Sunday, June 10, 2007

The end of the world as they know it

The current issue of The Monthly carries the (reportedly) spiked Good Weekend feature on Wendi Deng as its cover story. And what a major disappointment it is. Spruiked as a yarn too spicy for Fairfax it turns out to be a rather drab rehash of the 2000 Wall Street Journal profile with some bland contributions from former classmates and colleagues at Star.

No wonder it was spiked by Good Weekend.

The Monthly also has a piece by Eric Beecher lamenting the threat to quality journalism brought about by commercial pressures generally and the internet specifically. Beecher writes,
"The reason that the internet isn't - and in my view can't be - the saviour of quality journalism is the vast expense of running a serious-minded editorial operation. In the US, it has been estimated that the newspaper industry spends US$7 billion each year on news and editorial operations. Translate that into the cost of running the journalism of a serious daily like The Age, The Australian or The Sydney Morning Herald, and you come up with figures like these: 400 editorial staff (say, $45 million); travel and international coverage ($8 million); news services, contributors and other costs ($4 million); support staff and overheads ($10 million). That's more than $60 million on pure journalism which, on the internet, would need to be recouped in advertising alone. Not a likely proposition."
This is too simplistic by far. $60 million in editorial budget is pretty steep. The Age has been south of $50 million for some time (of course this is still a large amount of money). And why does a digital strategy have to rely purely on display advertising? It's a big mistake to assume this.

So, what is Beecher really after? Is it protecting newspapers in their current form? Or is it safeguarding so called quality journalism? The paragraph quoted above seems to confuse the two.

If it's the latter then there are already examples of online only publications that are attempting to do quality journalism subsidised in one or other of the traditional ways: Slate, Salon, sp!ked, for example, and in Australia On Line Opinion, New Matilda, Smart Company and even Beecher's own Crikey - though not too many commentators would call Crikey "quality" journalism. Nevertheless, quality is a subjective term so we can stretch it in a lot of different directions.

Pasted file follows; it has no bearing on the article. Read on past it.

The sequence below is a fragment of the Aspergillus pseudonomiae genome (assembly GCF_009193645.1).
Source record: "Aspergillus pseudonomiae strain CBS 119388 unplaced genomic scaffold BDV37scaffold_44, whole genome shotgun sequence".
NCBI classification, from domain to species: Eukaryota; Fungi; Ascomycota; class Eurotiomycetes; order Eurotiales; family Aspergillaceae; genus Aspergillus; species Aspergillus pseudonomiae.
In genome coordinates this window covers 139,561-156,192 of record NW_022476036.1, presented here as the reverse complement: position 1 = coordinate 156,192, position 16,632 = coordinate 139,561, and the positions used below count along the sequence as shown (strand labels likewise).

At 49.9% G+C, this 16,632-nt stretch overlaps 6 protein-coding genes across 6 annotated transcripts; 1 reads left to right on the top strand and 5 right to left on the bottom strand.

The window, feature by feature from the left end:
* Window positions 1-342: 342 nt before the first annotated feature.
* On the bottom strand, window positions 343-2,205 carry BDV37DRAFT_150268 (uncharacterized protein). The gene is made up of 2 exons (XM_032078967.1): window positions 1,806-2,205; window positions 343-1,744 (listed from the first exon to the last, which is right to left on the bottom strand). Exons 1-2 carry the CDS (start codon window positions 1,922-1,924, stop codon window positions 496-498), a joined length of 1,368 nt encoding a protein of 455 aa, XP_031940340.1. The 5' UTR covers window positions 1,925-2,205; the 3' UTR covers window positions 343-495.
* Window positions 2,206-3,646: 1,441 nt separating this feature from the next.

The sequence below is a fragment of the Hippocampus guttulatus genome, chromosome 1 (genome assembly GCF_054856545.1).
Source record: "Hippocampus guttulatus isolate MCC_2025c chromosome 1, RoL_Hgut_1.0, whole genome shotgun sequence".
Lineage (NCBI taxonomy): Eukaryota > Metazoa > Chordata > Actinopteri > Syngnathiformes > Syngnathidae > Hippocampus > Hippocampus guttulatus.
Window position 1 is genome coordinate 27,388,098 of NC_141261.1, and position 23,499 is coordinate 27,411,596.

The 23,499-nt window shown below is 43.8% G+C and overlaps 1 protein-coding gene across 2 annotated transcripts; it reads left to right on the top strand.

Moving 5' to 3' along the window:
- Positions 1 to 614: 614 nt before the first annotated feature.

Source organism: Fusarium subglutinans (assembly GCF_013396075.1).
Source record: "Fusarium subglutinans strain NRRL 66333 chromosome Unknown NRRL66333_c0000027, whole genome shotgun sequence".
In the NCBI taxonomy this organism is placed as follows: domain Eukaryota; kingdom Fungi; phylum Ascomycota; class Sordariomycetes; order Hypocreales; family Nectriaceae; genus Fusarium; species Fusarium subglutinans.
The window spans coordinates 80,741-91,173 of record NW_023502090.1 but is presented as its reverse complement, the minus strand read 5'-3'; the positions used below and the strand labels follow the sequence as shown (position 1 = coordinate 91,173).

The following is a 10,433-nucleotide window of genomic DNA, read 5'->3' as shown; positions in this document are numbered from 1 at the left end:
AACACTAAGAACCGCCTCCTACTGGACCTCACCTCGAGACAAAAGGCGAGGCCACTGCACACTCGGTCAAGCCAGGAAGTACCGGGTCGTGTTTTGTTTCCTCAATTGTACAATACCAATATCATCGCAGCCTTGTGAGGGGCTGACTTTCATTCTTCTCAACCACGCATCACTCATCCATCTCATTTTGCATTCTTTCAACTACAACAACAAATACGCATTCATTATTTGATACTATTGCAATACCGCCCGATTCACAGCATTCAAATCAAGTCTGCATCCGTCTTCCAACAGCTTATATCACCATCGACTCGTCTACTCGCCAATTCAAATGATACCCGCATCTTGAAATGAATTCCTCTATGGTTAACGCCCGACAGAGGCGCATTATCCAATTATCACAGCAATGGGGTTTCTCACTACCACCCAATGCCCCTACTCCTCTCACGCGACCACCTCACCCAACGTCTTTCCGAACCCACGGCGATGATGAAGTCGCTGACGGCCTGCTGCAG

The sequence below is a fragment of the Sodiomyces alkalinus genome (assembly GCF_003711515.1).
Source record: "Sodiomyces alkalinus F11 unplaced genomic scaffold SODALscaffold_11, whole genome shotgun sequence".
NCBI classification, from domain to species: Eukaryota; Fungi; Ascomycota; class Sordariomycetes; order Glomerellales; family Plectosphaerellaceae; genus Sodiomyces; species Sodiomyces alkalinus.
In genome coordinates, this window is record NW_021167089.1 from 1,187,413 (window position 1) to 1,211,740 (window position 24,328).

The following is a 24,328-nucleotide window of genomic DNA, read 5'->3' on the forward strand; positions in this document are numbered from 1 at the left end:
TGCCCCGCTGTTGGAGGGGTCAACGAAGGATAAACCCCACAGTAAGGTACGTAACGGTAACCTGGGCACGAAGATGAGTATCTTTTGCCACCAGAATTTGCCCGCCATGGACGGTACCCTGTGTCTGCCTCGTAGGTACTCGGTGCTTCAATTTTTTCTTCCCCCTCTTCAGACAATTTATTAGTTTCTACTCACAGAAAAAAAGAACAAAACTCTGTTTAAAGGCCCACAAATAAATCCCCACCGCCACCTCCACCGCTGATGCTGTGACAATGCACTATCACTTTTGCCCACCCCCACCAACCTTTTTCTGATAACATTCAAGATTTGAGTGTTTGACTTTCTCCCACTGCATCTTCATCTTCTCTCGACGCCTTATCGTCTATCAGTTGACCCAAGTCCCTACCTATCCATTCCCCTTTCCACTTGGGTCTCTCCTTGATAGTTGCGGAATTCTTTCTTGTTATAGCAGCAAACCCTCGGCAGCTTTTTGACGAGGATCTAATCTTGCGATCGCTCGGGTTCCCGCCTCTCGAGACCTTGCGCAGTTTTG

The point is that the operational costs of traditional mass circulation daily newspapers are quite different from online publications. Unlike Beecher I do believe that it will be possible to produce high quality journalism profitably for digital publication.

I actually don't understand Beecher's fear of the commercial demands on journalism. It's always been this way. The Sulzbergers, Grahams and the Scott Trust are so rare as to be the exact exceptions that prove the commercial rule of journalism. Wishing for charities or benevolant billionaires to come riding to the rescue of quality newspapers seems delusional and even irresponsible.

Beecher has his own internet publication, but on a broad scale his message seems to be that it's all too hard to figure out so we should just get misty about the good old days.

He finishes his essay in The Monthly with a Rupert Murdoch quote from William Shawcross's 1983 biography:
'"All newspapers are run to make profits. Full stop. I don't run anything for respectability. The moment I do, I hope someone will come and fire me and get me out of the place - because that's not what newspapers are meant to be about." As we are now becoming all too aware.'